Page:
Well, I think there’s no question that relations are getting worse and I think they’ll continue to get worse.  I mean the first phase of the trade agreement is interesting because it does give us a pause maybe for a year or a year-and-a-half. We’re in this ironic situation where if China follows through with this commitment to buy $200 billion incremental goods by 2021, even though there’s some decoupling going on, this means there actually would be a certain amount of goods recoupling.  And, you know, there’s this discussion about can the U.S. economy provide $200 billion goods to China and, of course, the answer to that I think is we can if the businesses that provide those goods have confidence that the market is stable so that they are willing to reallocate resources in a way that supports that supply.  But then when we say that, we realize, no, of course they don’t have that kind of confidence.

Prime:  Given all of the sensitive issues and the changes that have happened, what advice would you give young scholars who are thinking about doing China studies and research on China?

Great question.  I’d say dive into it.  It’s more fascinating than ever.  Although we’ve got some really serious problems and you can’t even rule out overt conflict between the countries, but the interaction between the incredible dynamism of Chinese society and the Chinese economy and just the dynamism of this gigantic generation of people especially in their 20s and 30s who are going to be on some level the main drivers of world history.  Chinese people in their 20s and 30s will determine everything.  If we can understand them, if we can influence them, if we can cooperate with them, it’s the most interesting, the most exciting thing in the world.  So, I hope we get more young scholars to study this process.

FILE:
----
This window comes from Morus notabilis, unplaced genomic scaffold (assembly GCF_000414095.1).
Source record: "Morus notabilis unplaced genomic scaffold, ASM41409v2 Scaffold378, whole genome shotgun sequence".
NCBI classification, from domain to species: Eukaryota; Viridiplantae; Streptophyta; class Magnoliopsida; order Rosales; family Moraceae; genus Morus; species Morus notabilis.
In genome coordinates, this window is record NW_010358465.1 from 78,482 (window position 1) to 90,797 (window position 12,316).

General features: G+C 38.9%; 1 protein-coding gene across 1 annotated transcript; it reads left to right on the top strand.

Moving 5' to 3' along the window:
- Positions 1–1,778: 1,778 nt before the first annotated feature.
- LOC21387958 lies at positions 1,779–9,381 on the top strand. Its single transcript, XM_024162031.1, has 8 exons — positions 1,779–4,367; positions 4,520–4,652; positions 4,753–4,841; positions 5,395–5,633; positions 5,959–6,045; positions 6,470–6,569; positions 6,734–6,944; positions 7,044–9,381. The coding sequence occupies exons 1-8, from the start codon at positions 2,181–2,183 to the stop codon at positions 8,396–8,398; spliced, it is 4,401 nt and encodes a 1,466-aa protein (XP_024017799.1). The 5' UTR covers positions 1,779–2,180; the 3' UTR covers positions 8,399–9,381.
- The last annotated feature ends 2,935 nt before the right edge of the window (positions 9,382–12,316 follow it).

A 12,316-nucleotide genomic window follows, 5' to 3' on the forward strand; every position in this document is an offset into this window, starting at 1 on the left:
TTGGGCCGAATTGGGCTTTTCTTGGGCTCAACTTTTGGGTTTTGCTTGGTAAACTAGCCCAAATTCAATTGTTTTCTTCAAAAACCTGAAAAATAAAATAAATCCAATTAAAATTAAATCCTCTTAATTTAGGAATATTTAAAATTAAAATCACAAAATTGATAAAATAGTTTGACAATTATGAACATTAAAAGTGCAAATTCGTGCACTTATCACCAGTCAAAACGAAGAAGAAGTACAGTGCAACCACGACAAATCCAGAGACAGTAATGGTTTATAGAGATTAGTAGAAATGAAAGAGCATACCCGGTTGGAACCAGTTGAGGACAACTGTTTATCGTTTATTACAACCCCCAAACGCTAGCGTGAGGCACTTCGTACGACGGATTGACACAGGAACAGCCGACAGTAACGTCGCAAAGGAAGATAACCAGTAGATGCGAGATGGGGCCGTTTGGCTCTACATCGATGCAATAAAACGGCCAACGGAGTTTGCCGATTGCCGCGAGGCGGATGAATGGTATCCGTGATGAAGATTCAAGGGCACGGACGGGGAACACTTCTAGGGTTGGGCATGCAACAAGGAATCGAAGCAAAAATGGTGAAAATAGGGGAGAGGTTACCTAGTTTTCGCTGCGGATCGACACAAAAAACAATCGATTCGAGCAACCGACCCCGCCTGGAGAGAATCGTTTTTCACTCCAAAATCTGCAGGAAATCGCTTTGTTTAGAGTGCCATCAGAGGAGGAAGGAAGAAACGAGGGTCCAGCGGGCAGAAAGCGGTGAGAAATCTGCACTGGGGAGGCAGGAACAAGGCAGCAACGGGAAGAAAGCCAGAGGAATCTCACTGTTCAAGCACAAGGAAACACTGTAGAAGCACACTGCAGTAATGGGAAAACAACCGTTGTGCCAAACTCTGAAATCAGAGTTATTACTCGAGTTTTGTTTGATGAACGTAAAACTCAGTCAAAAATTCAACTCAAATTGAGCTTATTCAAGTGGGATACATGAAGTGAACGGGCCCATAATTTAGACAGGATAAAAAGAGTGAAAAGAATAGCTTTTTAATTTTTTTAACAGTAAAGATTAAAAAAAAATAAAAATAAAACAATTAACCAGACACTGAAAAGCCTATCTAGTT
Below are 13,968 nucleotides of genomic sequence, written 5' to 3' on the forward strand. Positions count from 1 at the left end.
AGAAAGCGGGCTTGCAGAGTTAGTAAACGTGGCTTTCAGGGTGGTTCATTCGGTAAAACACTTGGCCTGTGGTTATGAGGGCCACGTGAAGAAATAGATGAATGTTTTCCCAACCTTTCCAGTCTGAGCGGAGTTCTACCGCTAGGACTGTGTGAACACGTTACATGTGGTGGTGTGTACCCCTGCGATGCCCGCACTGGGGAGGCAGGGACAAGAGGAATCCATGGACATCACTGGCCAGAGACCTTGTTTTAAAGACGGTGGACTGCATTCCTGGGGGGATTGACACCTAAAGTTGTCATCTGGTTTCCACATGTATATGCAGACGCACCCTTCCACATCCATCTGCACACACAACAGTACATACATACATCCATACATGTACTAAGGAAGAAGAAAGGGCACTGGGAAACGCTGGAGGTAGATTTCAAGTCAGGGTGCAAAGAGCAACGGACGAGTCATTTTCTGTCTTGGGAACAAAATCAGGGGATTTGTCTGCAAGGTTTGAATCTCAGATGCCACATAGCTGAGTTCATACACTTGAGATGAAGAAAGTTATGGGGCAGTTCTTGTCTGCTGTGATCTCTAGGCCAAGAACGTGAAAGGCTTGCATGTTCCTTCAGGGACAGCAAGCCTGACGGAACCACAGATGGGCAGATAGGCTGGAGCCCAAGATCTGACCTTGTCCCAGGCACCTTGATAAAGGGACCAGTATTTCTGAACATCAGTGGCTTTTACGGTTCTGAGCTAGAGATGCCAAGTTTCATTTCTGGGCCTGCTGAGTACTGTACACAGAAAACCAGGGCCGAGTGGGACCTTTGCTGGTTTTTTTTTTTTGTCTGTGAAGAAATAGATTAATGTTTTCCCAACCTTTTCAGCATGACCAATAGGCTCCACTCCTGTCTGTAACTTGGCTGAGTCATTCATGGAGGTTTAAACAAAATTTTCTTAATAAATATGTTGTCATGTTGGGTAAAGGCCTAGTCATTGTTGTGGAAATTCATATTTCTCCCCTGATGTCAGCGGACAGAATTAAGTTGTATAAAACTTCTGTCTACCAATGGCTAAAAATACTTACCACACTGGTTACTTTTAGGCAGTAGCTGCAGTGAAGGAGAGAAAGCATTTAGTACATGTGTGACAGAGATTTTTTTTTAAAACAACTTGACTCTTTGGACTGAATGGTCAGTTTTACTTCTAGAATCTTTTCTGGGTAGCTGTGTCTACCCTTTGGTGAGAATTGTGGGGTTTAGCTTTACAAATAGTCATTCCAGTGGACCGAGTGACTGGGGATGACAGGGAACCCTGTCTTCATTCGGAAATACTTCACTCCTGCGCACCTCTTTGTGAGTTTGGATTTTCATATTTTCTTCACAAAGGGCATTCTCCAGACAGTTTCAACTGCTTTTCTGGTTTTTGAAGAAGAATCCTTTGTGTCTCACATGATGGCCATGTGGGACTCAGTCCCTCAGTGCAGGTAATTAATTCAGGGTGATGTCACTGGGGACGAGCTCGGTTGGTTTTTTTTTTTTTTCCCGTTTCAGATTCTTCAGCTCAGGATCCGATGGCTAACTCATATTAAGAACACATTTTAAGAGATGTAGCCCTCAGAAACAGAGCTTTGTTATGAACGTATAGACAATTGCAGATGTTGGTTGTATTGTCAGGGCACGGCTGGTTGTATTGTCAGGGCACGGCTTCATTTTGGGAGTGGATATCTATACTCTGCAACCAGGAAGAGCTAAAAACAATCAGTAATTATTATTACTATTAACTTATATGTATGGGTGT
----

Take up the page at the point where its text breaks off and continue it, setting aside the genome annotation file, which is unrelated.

Here is the May 9 email exchange between Dr. Prime and Dr. Naughton:

Prime: Since we met in January, the coronavirus has struck. What are your views now on the steps that China’s leaders took in response and the evolving U.S.-China relationship?

The initial instincts and responses of the Chinese government in the face of the coronavirus were damaging and increased the threat to the world, there’s no question about that.  They suppressed information about the virus and still haven’t provided the opportunity for a thorough and transparent examination of the source of the virus.

But it also produced heroic responses among Chinese doctors, scientists and frontline health care providers, and an individual hero, the late Li Wenliang.  Li’s simple statement “a healthy society should have more than one voice (健康的社会,应该有多个声音)” is something that won’t ever be forgotten.  We should also remember that Chinese scientists posted the genome sequence of the virus on January 11, 2020.  We in the U.S. had two months to mobilize a response, and, generally speaking, we wasted it.  The Chinese response, on the other hand, has been crude but effective.  Since their nationwide lockdown went into effect on January 23, they have gradually throttled the virus and appear to have stopped its spread.

The U.S.-China relationship, in the course of all this, has gone from bad to worse.  Mutual recrimination has become the main content of the relationship.  In both countries, the top leaders are desperate to avoid being blamed by their own people, and eager to put the blame on foreign countries.  It’s hard to be optimistic in this context.